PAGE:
WE’D first spotted him the night before while taking the dog for a walk; heard the growling and snarling as the two creatures startled each other in a roadside culvert.
Vulpes vulpes – the red fox – this one looking more skeleton than predator, his last feed a distant memory.
And now, on Australia Day morning, curled on the ground behind our shed, not long for this world, his breathing laboured and punctuated by tremors and muscle cramps.
Whatever you think about the much maligned red fox, there’s nothing pleasant about an animal suffering.
And the fox, more than most creatures, has a history of looking over its shoulder.
In its native Europe, the beleaguered beast has been hunted for sport by the aristocracy and the landed gentry since the 16th century. Only recently was the use of hunting dogs banned in Britain, but the “sport” continues.
The fact that there are seven-and-a-half million of these feral carnivores roaming Australia in search of a feed is no fault of their own.
Poor old Vulpes vulpes was packed away into the dark hull of a sailing ship bound for the new colony in 1830, in the name of entertainment, and quite naturally turned its stealth and smarts to preying on the native fauna.
The equally misguided introduction of rabbits provided the food source to ensure its spread across southern Australia. The rest, as anyone with chooks knows, is history.
But, lying there behind our shed, even in his emaciated state, I couldn’t help but be moved by the beauty of this little fox. His pointed triangular ears, slightly upturned snout, his long bushy tail.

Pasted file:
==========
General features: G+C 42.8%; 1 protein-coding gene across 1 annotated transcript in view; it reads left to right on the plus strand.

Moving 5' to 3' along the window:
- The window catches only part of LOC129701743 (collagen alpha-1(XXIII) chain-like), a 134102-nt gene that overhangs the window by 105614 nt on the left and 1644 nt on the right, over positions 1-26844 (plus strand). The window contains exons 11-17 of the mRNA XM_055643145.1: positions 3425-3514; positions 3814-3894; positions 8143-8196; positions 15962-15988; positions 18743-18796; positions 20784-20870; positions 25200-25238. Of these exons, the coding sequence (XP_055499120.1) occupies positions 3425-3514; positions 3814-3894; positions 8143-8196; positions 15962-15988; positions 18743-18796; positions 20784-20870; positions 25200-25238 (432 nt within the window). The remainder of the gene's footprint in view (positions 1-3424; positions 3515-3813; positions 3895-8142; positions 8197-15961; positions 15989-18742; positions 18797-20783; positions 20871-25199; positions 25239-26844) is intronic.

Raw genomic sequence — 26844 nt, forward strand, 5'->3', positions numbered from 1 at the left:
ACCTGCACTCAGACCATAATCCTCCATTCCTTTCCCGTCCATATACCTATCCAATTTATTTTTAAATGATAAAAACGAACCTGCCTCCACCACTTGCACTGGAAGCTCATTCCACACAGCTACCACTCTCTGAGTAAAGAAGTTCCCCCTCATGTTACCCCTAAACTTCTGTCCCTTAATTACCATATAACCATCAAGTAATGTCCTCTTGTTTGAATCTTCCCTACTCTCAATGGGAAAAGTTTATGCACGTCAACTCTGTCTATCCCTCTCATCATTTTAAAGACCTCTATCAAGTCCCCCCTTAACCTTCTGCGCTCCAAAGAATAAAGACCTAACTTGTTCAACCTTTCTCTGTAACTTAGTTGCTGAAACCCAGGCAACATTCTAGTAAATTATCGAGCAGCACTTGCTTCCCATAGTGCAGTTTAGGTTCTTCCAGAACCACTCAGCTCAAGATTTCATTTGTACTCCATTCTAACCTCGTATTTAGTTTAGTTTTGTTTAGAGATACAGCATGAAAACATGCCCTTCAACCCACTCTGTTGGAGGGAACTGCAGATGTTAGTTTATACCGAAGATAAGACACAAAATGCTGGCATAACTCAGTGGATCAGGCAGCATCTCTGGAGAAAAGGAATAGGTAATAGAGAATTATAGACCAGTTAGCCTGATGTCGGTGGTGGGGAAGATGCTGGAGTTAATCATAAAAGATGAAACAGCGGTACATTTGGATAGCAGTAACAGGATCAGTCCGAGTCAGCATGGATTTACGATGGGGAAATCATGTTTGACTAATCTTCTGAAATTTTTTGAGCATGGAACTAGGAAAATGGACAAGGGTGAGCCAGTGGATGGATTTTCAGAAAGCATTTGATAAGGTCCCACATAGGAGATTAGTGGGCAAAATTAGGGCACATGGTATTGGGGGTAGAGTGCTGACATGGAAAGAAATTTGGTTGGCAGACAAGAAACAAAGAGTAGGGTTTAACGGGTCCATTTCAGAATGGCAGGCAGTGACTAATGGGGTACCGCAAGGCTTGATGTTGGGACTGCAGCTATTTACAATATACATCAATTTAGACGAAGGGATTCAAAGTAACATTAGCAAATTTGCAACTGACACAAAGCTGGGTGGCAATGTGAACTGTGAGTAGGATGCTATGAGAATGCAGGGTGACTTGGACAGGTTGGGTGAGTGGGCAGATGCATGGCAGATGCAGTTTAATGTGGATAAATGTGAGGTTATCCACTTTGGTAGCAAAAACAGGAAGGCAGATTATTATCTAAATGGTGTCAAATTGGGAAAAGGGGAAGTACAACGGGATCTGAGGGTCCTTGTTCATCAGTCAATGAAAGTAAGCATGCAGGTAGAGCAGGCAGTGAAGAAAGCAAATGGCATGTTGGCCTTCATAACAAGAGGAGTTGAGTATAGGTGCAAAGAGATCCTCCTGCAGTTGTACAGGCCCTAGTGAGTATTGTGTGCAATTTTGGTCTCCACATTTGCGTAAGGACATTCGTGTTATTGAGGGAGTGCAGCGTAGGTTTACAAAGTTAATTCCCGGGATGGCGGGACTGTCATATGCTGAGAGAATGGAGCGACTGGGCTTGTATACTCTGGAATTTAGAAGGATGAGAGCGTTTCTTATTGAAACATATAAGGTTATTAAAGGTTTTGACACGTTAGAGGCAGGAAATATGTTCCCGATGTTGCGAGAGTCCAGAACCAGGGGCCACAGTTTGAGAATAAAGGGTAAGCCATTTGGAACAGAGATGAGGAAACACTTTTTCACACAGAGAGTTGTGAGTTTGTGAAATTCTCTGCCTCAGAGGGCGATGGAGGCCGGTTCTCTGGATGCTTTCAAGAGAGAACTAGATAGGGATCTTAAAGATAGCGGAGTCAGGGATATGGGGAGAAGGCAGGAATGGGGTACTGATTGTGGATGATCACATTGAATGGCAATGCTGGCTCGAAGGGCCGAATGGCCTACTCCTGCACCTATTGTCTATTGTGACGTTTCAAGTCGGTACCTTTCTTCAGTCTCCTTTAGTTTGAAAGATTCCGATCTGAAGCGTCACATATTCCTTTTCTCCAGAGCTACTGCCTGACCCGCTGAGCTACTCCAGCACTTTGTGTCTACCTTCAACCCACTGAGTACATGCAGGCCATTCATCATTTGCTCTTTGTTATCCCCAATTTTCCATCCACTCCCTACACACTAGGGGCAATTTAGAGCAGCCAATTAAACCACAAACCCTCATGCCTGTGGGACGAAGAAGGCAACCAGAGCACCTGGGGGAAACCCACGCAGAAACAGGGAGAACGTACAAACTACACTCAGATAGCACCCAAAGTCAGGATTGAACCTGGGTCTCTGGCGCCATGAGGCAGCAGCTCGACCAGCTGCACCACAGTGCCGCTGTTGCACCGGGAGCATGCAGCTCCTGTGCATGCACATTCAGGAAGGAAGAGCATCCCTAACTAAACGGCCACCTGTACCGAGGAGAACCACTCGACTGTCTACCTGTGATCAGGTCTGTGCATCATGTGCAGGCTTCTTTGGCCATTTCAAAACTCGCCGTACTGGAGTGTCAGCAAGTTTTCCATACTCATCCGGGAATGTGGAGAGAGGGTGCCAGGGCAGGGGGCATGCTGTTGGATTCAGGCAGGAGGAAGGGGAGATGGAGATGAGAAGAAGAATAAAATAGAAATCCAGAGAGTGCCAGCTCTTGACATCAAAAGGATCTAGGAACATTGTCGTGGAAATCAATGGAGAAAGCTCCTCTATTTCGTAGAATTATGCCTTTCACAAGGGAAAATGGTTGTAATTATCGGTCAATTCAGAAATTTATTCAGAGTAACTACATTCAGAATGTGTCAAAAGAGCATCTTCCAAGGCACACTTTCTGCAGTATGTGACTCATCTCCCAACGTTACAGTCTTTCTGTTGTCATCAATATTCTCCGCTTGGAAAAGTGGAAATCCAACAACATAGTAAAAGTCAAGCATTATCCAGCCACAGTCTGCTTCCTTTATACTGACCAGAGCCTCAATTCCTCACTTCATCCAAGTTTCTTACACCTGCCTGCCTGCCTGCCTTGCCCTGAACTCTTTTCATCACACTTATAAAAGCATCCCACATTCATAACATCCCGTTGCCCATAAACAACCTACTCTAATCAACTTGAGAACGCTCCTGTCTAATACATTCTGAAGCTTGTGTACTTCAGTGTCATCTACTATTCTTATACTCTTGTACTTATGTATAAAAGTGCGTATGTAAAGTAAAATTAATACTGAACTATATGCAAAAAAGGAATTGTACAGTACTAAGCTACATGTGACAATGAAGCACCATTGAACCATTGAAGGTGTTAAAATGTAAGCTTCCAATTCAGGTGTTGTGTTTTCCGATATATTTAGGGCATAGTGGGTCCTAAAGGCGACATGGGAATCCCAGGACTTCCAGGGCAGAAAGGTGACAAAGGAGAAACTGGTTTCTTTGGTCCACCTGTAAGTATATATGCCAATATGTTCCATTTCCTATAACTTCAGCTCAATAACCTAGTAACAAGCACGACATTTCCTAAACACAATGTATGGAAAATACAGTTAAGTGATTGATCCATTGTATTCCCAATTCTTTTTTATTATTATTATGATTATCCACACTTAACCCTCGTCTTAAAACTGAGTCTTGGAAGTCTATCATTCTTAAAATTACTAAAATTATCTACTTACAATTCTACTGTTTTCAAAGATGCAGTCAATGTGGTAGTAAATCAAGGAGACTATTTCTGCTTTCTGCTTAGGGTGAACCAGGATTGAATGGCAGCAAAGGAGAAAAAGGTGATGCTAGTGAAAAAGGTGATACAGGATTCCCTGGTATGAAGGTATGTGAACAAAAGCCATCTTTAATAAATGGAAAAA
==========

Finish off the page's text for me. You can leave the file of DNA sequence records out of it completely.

After all, I grew up with a skulk of friendly foxes, beginning with Dr Seuss’s Fox in Socks, and was always enthralled by Roald Dahl’s wily troop who made a mockery of farmers Bunce, Boggis and Bean.
I couldn’t bear to let this one suffer, whatever his past misdemeanours, or those of his kin.
Still, for a kid who grew up in the northern suburbs of Melbourne, and was more often prey than predator, it’s the hardest thing in the world to take the life of an animal, even with death so present.
To physically undertake the act of killing is to fight every normal urge to protect and nurture.
Did I do the right thing by intervening? Is it better to let nature take its course? I really don’t know. But I did feel an enormous sense of calm when the poor creature finally lay still.
The final irony, however, came from our sassy and enigmatic house chook Ringo, who, stumbling across the scene, gave the dying fox one last almighty peck before going back to her foraging.
A casual, yet deeply symbolic gesture on behalf of every terrified chook across history.